By William F.B. Vodrey
The Cleveland Civil War Roundtable
Copyright © 2006, 2007. All Rights Reserved
Last summer (2006), I visited the new Abraham Lincoln Presidential Library and Museum in Springfield, IL. My companions on the trip were Mel Maurer and his grandson, Eric. We had a great time and hope to go back again. Anyone interested in Lincoln will find Springfield and its many Lincoln-related sites well worth the trip, but the museum is the center of it all. It strikes a nice balance between mass-market appeal and scholarly discussion of the Civil War president.
There was already a line when we arrived, and an even longer one when we took a lunch break. A staffer told us that the site has been very busy ever since it opened. As you enter the museum, you find yourself in a large lobby with a replica of Lincoln’s Kentucky childhood log cabin to your left. This is where you should begin your tour. The cabin is set in a grove of (artificial) trees, with birdsong and forest sounds playing from hidden speakers. A strikingly lifelike mannequin of young Lincoln sits on a log stump, looking off into the future. As you enter the cabin, you see a snoring family in bed, while a teenage Lincoln reads by firelight, nuzzled by a dog. (All of the mannequins throughout the museum were very lifelike and convincing; you almost expect to see them move, breathe and speak to you.) A few more steps bring you to a dry goods store, where a much taller and craggier Lincoln is chatting with a pretty girl.
Farther along, in an emotional and powerful display on slavery, a demonic-looking auctioneer splits up a slave family. There’s an exhibit on Lincoln’s varied legal practice (with his two boys batting inkwells around the office, much to the displeasure of Lincoln’s law partner, William Herndon). There is also an exhibit of Lincoln’s unsuccessful but celebrated 1858 campaign against Stephen Douglas for a U.S. Senate seat.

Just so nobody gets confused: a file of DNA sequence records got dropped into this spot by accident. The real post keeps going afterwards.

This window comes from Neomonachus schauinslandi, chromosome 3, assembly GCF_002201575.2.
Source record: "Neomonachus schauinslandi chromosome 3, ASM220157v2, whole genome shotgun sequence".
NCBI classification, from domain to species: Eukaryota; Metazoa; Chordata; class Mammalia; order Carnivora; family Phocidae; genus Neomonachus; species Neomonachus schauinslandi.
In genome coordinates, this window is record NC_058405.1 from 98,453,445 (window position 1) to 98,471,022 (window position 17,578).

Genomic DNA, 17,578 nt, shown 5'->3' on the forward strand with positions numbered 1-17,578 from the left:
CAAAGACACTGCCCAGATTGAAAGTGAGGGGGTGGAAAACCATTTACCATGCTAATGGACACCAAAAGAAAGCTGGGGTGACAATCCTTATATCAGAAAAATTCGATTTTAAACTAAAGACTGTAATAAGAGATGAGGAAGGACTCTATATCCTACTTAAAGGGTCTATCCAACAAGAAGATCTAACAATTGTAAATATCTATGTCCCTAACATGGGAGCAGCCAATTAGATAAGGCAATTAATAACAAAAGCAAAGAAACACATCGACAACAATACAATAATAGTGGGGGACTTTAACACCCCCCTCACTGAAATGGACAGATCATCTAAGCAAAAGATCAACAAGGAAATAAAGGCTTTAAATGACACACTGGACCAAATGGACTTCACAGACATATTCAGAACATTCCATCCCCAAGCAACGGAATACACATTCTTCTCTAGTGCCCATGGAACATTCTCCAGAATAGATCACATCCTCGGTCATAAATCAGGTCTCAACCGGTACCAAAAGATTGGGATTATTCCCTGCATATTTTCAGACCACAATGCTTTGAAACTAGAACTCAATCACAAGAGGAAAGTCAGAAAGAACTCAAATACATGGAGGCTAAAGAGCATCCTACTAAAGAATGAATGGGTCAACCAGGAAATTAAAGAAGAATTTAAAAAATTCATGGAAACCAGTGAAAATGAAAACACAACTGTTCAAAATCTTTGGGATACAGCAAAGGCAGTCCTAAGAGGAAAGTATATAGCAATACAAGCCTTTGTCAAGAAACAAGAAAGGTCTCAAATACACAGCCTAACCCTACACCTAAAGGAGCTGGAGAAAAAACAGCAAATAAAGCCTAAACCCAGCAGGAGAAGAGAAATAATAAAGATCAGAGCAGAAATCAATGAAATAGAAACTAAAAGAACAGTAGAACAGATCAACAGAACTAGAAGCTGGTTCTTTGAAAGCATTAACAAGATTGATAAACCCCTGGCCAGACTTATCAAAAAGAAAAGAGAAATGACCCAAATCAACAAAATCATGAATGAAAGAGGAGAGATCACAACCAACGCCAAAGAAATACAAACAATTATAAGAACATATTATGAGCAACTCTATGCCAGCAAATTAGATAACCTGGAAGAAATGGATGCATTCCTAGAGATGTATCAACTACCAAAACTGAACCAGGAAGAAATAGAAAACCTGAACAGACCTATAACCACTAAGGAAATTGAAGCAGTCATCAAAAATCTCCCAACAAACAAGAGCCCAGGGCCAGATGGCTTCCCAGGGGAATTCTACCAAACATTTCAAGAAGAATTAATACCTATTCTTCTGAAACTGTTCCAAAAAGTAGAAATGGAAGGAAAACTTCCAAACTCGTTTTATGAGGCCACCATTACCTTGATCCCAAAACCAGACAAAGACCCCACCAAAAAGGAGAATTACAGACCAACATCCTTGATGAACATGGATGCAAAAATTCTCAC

In a mock control room, Tim Russert hosts a clever “Campaign 1860” video, showing competing TV ads which might almost have been aired by the political combatants that year. A somber display then shows Lincoln leaving Springfield for the last time after winning the presidency.
Your next stop will be the White House, a scaled-down facade of which opens onto the same lobby through which you entered. There are replicas of Lincoln, Mary, and their three boys standing in front, well-placed for a photo opportunity with your friends or family. Arrayed near the White House’s south portico are simulacra of Gens. George McClellan and Ulysses S. Grant, Sojourner Truth and Frederick Douglass, and John Wilkes Booth. (You could easily throttle or spit upon Booth, but I doubt the museum staff would appreciate it). The first White House room is dedicated to the first lady and her many dresses, and replicas of other prominent society women’s dresses of the 1860s. This contrasts well with a somber display about the first lady’s all-consuming grief after the death of her son Willie in February 1862.
You then pass through a funhouse-style display of anti-Lincoln cartoons and editorials, including video displays of a torrent of criticism of Lincoln. Just about everyone piled onto the President at one time or another, including abolitionists, Southerners, border staters, slaves and free blacks, East Coast elitists, Democrats, and Radical Republicans.
My favorite part of the whole museum was a wonderfully detailed replica Cabinet Room, showing Lincoln and his senior advisors in a spirited discussion of the Emancipation Proclamation. You get a distinct sense of the personalities involved and the difficulties Lincoln had in exerting leadership.